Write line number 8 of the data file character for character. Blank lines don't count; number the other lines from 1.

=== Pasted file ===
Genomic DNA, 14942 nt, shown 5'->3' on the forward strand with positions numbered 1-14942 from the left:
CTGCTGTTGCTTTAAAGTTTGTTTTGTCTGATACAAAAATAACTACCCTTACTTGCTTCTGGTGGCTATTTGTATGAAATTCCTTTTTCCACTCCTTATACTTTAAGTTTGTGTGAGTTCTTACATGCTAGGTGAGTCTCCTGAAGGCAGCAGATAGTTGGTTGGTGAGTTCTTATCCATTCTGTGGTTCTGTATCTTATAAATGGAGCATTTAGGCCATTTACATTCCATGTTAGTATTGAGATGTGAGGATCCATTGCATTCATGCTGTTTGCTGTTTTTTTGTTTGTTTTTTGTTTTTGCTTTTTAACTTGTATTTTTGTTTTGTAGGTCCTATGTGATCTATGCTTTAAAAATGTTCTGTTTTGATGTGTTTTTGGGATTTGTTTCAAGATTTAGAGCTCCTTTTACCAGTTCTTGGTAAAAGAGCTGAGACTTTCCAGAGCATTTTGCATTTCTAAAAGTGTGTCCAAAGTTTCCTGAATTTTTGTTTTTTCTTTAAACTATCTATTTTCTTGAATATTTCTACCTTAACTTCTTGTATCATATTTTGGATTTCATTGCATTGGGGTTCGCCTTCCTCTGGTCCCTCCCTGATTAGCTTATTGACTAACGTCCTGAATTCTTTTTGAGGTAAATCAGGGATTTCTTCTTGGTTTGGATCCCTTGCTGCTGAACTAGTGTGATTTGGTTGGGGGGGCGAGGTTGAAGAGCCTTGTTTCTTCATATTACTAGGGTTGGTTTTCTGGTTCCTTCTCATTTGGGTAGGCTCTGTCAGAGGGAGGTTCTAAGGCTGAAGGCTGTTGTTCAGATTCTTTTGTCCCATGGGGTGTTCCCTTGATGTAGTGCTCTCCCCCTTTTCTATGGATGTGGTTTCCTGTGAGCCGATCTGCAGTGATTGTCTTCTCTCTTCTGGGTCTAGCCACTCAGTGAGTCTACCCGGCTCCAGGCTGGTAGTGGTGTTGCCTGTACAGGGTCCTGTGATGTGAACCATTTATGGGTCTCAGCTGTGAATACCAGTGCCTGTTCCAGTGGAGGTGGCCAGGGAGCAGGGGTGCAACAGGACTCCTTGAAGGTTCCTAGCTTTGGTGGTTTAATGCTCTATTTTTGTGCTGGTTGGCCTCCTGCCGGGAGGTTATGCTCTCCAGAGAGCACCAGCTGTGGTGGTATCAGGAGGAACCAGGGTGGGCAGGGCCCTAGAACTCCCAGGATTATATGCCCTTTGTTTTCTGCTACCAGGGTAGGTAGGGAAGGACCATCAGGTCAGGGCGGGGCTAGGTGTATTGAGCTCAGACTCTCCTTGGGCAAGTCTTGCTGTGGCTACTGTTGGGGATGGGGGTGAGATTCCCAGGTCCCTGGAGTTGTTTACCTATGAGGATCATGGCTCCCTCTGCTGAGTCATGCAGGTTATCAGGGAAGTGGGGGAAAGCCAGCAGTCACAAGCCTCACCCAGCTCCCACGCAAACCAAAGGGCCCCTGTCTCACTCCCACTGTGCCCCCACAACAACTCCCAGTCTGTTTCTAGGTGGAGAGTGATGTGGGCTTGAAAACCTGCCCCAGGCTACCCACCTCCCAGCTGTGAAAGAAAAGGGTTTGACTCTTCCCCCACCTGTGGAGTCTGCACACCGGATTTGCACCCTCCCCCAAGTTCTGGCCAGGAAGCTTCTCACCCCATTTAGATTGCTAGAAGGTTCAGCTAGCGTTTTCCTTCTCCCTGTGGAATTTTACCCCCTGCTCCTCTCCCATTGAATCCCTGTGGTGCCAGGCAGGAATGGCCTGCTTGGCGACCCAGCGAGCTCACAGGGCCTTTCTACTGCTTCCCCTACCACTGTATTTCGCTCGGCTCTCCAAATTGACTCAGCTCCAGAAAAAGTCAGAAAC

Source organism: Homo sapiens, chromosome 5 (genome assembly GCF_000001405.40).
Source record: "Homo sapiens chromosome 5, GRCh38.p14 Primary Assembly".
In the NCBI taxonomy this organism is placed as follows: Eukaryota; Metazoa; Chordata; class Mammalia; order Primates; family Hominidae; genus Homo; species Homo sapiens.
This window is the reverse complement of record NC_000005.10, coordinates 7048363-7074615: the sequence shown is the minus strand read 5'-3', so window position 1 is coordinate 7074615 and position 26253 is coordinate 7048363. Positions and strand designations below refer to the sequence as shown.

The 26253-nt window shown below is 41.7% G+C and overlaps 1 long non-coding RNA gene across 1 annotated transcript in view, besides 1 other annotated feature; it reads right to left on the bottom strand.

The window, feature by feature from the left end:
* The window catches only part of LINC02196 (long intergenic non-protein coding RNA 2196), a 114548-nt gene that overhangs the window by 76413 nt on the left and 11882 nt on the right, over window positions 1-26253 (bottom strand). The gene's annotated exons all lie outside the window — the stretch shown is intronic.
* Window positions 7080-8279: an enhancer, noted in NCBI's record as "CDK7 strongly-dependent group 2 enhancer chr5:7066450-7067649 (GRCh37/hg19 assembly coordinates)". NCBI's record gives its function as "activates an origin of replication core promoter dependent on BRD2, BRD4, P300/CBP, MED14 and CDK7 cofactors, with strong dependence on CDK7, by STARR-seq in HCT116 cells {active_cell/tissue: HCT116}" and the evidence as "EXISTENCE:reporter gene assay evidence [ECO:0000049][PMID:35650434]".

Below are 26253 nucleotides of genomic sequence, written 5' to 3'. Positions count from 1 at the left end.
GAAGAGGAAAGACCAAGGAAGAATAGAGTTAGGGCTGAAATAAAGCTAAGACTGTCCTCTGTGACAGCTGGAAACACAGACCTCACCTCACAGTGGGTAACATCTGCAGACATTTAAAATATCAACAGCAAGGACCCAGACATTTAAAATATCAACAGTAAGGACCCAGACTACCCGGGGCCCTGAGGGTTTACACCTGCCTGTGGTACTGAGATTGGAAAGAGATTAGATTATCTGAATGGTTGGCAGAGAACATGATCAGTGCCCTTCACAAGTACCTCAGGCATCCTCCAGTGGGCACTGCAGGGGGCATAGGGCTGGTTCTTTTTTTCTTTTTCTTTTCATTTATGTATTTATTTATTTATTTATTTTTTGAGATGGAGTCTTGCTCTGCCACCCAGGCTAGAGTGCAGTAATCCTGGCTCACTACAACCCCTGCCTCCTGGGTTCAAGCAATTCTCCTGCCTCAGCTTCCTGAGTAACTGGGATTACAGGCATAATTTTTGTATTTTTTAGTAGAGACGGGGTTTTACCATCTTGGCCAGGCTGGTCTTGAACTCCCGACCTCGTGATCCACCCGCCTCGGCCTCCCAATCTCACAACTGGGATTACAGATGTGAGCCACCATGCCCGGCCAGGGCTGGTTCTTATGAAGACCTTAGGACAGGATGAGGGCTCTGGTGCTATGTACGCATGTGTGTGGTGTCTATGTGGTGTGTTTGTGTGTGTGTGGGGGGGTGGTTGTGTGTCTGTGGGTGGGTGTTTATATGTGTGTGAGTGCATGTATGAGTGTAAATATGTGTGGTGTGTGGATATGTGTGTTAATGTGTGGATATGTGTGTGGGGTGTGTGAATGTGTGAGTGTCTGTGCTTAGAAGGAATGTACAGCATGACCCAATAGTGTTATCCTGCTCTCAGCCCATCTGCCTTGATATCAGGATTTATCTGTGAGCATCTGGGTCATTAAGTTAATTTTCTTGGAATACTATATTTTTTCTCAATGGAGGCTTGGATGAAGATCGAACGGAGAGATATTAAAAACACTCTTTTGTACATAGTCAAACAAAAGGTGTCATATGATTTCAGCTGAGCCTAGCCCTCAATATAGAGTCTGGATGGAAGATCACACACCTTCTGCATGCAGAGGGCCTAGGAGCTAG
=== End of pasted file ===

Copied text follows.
The window, feature by feature from the left end: